Buy or lease: Both options have value

Should you purchase or lease that new piece of farm equipment? It's a question that's on the minds of many farmers, especially this time of year, and there are advantages and disadvantages with either strategy, says Bob Lisec, economist with the Alabama Cooperative Extension System.

The benefits of buying equipment, says Lisec, begins with the fact that it's yours — you can do with it whatever you want, and the hours of operation don't matter. “In addition, the equipment usually will be equipped the way you wanted it for your particular operation. If it's not equipped, you can customize it yourself,” said Lisec at the recent meeting of the Alabama Fruit & Vegetable Growers Association in Gulf Shores.

Another primary benefit of buying equipment, he adds, is that a purchase qualifies for the Section 179 depreciation write-off. “Also, when you purchase a piece of equipment, you can sell or trade it whenever you want to. You're not committed to holding the equipment for a specified number of months,” says Lisec.

But there also are disadvantages to buying equipment, he says. “You're going to have to come up with the money to make the purchase, or you'll need a plan to pay for the equipment. If you have money or CD's sitting at home, you'll just have to convince your wife that it's the right thing to do. Otherwise, you'll have to convince your lender that you really need this piece of equipment,” says the economist.

Another disadvantage, notes Lisec, is that if you used the maximum allowed Section 179 depreciation in the first year of ownership, the depreciation in years two through eight might not amount to much. “You won't get quite as good a farm expense out of the purchase if you take the maximum depreciation in that first year,” he says.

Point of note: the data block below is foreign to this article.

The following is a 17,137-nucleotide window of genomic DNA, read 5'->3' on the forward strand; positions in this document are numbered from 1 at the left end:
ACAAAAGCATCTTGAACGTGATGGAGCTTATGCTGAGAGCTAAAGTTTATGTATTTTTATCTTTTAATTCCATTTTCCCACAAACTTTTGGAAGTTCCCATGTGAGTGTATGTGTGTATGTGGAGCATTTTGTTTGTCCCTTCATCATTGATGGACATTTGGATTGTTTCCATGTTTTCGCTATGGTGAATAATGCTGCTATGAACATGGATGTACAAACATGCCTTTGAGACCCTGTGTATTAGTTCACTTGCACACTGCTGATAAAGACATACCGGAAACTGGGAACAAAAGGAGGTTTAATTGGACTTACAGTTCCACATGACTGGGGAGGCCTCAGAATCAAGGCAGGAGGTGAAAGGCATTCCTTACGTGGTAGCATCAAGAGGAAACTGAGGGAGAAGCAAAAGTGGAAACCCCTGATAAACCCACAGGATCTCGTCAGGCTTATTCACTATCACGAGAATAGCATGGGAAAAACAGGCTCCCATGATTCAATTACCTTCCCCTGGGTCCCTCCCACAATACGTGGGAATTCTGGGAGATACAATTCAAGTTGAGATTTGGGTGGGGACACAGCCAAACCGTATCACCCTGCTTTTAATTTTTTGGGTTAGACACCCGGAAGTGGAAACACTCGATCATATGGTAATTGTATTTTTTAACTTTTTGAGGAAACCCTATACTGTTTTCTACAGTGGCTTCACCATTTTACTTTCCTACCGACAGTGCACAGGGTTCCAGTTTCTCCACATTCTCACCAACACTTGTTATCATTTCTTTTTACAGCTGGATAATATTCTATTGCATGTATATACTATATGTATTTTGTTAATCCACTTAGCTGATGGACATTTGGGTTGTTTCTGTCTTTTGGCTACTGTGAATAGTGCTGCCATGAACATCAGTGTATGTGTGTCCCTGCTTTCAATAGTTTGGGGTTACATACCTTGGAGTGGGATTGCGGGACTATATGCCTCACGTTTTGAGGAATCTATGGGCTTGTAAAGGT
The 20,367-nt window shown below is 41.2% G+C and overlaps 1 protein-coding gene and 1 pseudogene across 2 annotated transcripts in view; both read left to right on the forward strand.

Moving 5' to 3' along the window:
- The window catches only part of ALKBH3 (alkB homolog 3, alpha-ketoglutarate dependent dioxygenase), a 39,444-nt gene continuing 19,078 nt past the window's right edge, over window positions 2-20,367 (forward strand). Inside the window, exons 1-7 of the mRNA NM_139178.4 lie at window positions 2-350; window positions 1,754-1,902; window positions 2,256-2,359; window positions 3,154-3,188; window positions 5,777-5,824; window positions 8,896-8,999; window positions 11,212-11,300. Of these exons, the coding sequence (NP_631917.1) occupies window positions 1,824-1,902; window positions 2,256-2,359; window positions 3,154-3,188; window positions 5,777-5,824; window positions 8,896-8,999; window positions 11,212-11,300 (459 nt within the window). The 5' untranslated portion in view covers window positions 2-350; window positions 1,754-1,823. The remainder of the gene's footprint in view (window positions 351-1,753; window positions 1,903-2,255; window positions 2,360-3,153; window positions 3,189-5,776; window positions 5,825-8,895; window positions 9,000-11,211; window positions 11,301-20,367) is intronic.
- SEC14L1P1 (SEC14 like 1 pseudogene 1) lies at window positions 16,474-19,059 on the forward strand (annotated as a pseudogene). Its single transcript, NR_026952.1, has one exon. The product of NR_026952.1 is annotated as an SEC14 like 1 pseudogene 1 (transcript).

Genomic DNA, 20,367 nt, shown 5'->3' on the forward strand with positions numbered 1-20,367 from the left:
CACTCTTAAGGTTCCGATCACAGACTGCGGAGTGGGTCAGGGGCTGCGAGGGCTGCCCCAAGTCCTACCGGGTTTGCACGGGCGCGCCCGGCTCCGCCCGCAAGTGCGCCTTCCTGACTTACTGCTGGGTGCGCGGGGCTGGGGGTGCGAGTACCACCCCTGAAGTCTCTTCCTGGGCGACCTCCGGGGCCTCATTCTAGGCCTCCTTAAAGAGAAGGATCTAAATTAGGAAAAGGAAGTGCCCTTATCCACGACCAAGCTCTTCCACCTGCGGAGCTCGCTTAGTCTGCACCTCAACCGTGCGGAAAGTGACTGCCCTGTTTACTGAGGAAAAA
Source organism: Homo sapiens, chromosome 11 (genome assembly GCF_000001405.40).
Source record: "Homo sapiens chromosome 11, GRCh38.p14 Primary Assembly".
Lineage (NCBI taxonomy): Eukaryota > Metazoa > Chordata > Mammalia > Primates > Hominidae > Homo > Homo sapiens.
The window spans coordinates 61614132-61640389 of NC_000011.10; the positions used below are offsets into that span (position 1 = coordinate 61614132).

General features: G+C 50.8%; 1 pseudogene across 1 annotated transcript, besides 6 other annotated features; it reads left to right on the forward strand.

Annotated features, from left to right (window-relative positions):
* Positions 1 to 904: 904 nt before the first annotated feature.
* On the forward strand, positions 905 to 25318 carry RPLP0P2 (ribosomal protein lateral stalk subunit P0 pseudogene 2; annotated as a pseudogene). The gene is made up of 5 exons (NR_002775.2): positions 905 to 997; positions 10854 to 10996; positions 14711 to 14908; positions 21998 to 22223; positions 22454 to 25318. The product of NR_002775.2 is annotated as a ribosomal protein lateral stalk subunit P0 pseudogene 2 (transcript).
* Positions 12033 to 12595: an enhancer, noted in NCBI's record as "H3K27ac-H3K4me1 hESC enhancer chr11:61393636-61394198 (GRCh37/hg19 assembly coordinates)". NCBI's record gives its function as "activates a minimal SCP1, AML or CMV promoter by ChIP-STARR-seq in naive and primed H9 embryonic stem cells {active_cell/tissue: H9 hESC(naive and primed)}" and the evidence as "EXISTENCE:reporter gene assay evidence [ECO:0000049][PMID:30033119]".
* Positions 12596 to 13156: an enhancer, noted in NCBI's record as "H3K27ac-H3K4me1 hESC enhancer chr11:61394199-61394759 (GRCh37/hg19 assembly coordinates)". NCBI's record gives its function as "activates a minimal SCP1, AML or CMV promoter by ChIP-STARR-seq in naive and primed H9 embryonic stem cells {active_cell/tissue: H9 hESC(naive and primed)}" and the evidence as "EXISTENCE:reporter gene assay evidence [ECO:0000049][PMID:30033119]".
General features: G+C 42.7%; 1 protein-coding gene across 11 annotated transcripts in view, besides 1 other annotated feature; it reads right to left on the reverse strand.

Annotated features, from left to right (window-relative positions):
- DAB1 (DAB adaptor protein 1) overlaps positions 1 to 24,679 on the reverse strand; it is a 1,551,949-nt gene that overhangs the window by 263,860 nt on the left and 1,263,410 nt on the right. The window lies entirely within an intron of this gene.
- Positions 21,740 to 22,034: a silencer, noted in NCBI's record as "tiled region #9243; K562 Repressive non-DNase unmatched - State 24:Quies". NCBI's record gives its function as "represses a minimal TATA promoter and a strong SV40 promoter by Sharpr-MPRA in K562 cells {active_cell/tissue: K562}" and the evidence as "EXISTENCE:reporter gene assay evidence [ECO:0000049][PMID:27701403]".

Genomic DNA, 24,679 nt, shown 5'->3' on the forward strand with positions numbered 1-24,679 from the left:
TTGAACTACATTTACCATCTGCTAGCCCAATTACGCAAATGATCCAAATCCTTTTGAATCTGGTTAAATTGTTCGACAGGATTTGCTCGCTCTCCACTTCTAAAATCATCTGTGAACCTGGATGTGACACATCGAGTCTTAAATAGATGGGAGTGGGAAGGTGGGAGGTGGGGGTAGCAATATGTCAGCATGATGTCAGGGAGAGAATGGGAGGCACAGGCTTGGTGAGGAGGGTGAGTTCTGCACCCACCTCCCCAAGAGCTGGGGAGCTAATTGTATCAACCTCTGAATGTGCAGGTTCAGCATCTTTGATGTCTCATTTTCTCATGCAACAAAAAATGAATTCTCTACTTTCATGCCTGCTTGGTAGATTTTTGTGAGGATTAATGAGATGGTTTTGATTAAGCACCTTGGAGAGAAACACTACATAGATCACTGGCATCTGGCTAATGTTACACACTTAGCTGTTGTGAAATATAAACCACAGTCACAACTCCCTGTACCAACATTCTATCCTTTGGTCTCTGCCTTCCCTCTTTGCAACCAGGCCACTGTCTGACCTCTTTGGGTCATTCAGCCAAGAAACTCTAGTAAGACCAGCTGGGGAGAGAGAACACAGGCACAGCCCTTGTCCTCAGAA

Turning to leasing, Lisec says a big benefit is that it's generally easier to obtain lease money from the lender by including it in the operating note. “In addition, the entire lease amount is deductible each year from your taxes, no questions asked.”

A grower also may be able to get a better piece of equipment through leasing as opposed to buying, he says. “A leased piece of equipment may have options that you might not could have afforded if you were buying the equipment. Also, you'll probably be able to get new equipment more often through leasing.”

In many cases, says Lisec, you'll have the option to purchase the equipment at the end of the lease period, and the price could be 60 to 70 percent of the appraised value. “At that point, you can set it up on depreciation. You also can take the Section 179 depreciation at that time. It's perfectly legal, and you can get a pretty good write-off. So, leasing does have some tax advantages.”

A disadvantage of leasing, he says, is that there's always an “hours” restriction on the equipment. “If the leased equipment is your primary tractor or some type of tillage equipment, you may accumulate more than the specified hours, and you'll end up spending more money.”

Regardless of whether or not you like or need the leased equipment, you'll probably be stuck with it for from three to five years, says Lisec. “If you haven't asked the right questions at the beginning of the lease agreement, you might be stuck with a piece of equipment that doesn't do the job that you need for it to do. In cases such as this, you might have to buy your way out of the lease, and that becomes expensive.”

Another consideration, he says, is that the leased equipment “really isn't yours. It's leased, so you can't borrow money on it or use it as collateral. Also, you can't sell or trade it.”

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